The ACNM Seal
The seal of the ACNM reflects basic philosophical beliefs of nurse-midwifery. Rita Kroska, who designed the seal in 1955, interprets its symbols as follows:
The large shield is comprised of four symbols: a small shield of stars and stripes exemplify the United States of America; three intertwined circles exemplify the family with the lower circle containing crosshatching to illustrate the crib containing the child; a tripod with flames rising exemplifies continuance and warmth in dedication to the American family; and, lastly, the large shield contains an undulating band above the tripod but beneath the smaller shield and circles. The undulation portrays movement, persistence, steadiness, and steadfastness to the word written within. That word is VIVANT, an expletive in French which means Let Them Live! It is there to fill out the sentence of the symbols, to give emphasis short of exclamatory oath, that of unremitting dedication to safeguarding and promoting the health and well-being of family life, particularly the mother and infant.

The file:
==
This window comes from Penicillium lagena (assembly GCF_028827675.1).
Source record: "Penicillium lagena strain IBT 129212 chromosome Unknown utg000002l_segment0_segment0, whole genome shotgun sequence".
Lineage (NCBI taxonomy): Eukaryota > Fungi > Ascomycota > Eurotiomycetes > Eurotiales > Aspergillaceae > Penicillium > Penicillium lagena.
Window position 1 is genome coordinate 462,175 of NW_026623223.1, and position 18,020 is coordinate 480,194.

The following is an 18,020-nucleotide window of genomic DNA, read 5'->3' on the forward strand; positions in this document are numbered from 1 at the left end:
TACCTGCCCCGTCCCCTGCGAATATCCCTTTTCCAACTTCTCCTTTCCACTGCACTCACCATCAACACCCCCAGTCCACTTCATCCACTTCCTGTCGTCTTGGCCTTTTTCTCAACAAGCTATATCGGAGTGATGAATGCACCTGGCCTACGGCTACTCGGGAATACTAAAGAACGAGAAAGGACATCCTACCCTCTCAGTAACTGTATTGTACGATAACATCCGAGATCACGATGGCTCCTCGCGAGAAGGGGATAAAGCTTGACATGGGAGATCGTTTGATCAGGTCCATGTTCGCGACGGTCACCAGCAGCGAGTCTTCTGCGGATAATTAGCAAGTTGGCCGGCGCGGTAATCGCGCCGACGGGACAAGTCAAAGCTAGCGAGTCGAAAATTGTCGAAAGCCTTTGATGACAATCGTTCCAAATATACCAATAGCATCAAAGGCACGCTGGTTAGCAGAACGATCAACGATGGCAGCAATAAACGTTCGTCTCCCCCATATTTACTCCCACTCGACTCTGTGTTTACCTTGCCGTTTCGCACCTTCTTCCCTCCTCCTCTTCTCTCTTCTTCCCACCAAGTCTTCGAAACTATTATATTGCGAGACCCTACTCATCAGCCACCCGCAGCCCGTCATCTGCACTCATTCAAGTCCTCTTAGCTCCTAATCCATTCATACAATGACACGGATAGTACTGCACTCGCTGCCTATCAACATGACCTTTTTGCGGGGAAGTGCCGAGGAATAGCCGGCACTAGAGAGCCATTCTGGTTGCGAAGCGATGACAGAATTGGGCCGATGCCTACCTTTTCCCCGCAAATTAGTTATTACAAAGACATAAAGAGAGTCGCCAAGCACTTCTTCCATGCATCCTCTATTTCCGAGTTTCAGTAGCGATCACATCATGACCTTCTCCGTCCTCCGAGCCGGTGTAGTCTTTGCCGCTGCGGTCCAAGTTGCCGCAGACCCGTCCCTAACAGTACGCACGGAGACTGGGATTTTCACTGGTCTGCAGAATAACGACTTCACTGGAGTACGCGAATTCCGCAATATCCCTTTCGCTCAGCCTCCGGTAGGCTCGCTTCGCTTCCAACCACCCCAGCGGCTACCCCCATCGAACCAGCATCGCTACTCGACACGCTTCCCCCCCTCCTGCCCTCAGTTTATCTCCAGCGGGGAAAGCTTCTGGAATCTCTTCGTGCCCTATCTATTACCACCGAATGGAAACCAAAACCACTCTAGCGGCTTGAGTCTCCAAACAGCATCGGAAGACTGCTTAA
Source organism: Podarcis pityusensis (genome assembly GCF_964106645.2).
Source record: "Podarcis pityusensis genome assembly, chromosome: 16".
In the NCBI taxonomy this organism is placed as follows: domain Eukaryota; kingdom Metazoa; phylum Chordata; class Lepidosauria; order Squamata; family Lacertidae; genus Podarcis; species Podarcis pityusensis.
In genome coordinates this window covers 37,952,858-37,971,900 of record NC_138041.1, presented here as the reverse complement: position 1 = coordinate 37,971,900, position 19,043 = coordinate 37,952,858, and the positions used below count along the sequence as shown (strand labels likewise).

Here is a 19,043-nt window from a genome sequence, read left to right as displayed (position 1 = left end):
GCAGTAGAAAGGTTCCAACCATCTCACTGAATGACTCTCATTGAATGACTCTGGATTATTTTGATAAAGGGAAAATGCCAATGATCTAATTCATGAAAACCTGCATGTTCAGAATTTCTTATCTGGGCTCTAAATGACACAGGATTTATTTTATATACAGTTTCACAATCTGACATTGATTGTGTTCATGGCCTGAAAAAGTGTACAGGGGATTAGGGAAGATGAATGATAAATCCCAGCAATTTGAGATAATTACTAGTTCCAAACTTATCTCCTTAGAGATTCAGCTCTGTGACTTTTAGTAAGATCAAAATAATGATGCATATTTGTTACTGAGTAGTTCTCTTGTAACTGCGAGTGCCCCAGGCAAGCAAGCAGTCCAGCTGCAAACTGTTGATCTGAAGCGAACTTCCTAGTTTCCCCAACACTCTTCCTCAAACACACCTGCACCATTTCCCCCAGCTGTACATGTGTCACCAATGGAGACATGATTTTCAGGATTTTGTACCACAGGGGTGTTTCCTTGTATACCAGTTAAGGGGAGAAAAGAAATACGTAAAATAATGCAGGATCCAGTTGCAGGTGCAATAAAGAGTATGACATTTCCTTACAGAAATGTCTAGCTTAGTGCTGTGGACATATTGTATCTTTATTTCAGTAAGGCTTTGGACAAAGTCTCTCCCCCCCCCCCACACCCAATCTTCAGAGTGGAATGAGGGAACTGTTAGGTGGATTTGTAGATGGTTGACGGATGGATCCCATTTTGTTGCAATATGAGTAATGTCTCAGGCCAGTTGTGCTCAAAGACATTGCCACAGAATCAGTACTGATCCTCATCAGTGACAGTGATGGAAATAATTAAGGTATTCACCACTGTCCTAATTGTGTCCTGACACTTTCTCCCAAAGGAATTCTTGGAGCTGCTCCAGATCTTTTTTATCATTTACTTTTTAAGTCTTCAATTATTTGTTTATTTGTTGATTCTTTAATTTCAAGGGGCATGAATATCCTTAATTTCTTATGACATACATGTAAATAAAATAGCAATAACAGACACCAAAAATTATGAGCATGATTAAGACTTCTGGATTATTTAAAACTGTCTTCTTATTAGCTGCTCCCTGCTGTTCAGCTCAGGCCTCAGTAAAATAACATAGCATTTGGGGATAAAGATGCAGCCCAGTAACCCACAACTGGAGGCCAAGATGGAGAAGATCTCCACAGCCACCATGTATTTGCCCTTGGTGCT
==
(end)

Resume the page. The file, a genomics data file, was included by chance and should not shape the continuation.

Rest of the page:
The large shield is encircled by a ribboned band containing the inscription, "AMERICAN COLLEGE OF NURSE-MIDWIVES, NEW MEXICO, Nov. 7, 1955." Originally, between 1955 and 1969, the word "nurse-midwives" was "nurse-midwifery," and without the year 1929 included with the inscription. The two changes took place in 1969 when the American Association of Nurse-Midwives with headquarters at the Frontier Nursing Service in Wendover, Kentucky, and the American College of Nurse-Midwifery joined and became the American College of Nurse-Midwives. The year 1929 was the founding of the American Association of Nurse-Midwives.
American College of Nurse-Midwives
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